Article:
The Real-Life “Last Duel” — The Assault of Marguerite de Carrouges
CW: Discussion of sexual assault and “The Last Duel” spoilers. Weird to put those both here in a CW, but I don’t want anyone to complain that I ruined the movie for them and I don’t want anyone triggered by the content. So both are in bold at the top.
When I describe the assault itself, I will have a warning so anyone can skip it if they still choose to read the article.
It’s been awhile! I’m still on hiatus, so my articles won’t come out as frequently. But I am moving into my new apartment on June 17th. After that, I should fall into a better routine.
I’m not going to focus on the “final duel” in this, but I’m going to focus on Marguerite and the events leading up to it so if you want to know all of the bloody details, I’m certain Google will help you out.
I saw the movie and found myself more curious about Marguerite and what she had to really go through. The movie is surprisingly accurate, and even though it shows the rape scene itself TWICE, it’s actually a pretty good movie in my opinion. Women were involved in the production and writing of the movie. (Consider that a content warning if you’re planning on seeing the movie. It’s shown twice.)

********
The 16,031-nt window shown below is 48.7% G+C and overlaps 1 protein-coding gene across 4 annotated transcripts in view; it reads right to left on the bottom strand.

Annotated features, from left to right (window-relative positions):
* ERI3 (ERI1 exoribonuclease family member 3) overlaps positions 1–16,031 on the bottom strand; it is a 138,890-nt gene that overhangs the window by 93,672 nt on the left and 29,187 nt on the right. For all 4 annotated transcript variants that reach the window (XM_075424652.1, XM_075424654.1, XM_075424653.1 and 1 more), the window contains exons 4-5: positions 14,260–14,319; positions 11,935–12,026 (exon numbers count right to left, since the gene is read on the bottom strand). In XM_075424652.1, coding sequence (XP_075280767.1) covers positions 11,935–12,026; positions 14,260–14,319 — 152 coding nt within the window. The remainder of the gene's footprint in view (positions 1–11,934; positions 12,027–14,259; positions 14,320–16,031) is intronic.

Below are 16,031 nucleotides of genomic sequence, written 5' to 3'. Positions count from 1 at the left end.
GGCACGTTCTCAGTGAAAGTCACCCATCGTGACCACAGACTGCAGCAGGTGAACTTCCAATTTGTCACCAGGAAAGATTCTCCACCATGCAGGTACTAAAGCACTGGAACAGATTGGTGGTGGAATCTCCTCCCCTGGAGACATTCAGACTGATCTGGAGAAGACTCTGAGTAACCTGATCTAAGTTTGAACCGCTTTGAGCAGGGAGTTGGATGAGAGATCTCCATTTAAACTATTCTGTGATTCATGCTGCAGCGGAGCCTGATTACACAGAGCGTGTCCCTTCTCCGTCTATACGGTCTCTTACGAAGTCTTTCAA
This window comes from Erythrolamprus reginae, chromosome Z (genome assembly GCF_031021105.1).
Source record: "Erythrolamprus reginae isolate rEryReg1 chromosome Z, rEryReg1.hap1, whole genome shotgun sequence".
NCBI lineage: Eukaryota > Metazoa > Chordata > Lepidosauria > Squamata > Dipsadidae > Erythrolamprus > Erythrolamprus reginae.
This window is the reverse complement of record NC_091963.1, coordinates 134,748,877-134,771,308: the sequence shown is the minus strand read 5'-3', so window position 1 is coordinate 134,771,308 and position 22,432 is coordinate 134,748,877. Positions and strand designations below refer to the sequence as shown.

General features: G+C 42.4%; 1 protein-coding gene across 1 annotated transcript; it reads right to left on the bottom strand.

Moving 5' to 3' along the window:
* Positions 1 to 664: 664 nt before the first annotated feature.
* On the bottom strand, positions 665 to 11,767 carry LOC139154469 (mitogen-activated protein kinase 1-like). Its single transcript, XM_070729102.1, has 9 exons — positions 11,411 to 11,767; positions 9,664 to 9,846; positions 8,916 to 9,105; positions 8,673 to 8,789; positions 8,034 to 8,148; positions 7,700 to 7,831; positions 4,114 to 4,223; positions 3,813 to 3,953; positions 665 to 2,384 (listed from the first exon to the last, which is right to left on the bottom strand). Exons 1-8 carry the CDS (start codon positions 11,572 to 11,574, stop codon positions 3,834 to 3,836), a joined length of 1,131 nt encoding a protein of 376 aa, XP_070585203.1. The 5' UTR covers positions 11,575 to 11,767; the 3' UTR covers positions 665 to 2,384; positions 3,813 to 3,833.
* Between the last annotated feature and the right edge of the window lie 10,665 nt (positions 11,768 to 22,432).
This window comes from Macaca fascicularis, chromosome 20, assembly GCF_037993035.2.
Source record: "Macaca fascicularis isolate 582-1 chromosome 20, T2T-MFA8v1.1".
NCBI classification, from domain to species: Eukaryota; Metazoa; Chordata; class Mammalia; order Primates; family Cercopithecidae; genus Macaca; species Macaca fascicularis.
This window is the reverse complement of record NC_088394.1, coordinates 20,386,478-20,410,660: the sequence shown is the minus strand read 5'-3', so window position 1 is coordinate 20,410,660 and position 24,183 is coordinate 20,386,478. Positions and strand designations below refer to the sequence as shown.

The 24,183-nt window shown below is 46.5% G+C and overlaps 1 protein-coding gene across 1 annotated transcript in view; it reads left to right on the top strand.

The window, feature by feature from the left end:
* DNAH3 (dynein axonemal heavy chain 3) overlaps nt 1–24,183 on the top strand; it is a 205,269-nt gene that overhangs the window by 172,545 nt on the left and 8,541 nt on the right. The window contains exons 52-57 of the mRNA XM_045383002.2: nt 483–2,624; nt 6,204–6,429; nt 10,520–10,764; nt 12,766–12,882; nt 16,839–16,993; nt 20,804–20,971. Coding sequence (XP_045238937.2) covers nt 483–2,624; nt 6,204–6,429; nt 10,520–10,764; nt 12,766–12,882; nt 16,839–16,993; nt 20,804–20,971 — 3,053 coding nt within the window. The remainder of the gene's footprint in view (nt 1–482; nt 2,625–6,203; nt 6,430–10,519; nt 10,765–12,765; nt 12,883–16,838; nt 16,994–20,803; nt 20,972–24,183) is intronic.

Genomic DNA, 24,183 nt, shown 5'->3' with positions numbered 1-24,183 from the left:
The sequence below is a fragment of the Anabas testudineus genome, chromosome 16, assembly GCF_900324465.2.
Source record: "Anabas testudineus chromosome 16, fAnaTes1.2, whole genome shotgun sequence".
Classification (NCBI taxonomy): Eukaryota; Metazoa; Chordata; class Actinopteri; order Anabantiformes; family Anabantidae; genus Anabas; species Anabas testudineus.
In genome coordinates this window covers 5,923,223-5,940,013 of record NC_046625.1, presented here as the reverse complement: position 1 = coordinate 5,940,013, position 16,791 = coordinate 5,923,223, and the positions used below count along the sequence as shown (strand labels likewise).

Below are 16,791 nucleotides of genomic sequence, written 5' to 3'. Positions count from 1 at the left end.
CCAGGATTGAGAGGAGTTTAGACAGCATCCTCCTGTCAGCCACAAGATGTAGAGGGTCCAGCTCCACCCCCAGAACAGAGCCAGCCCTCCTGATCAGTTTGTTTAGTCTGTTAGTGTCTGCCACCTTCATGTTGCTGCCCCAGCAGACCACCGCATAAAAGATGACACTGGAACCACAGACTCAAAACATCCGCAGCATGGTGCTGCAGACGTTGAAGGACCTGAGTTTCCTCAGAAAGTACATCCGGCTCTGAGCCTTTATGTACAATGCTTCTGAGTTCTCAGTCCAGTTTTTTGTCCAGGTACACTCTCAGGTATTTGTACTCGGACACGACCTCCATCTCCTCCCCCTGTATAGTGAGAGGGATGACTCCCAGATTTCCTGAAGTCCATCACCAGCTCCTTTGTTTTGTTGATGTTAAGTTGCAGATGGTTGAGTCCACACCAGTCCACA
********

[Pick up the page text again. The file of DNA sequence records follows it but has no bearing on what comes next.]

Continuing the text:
The 1386 trial is surprisingly well-recorded for a 1386 trial thanks to chronicler Jean Froissart and the French Register of Parliament. Which makes this case an incredible historical resource on medieval France immediately following the Black Death. We even have records from the rapist’s lawyer. (I’ll get to his actual name in a second, but let’s not forget what he is first)
Seeing all the talk of lawyers and trials made me realize this would be a great case to cover for Crime Travel. I was getting bored of Victorian/Edwardian Era cases. Originally, my next article was on a Regency-era murderer but I couldn’t stop groaning out of boredom.
When I found out about this case, I started the article almost immediately because not only is it a medieval case, I know French and was able to read the primary docs mostly untranslated. Plus, even though I publish mostly Victorian-era cases, my passion is in ancient and medieval history.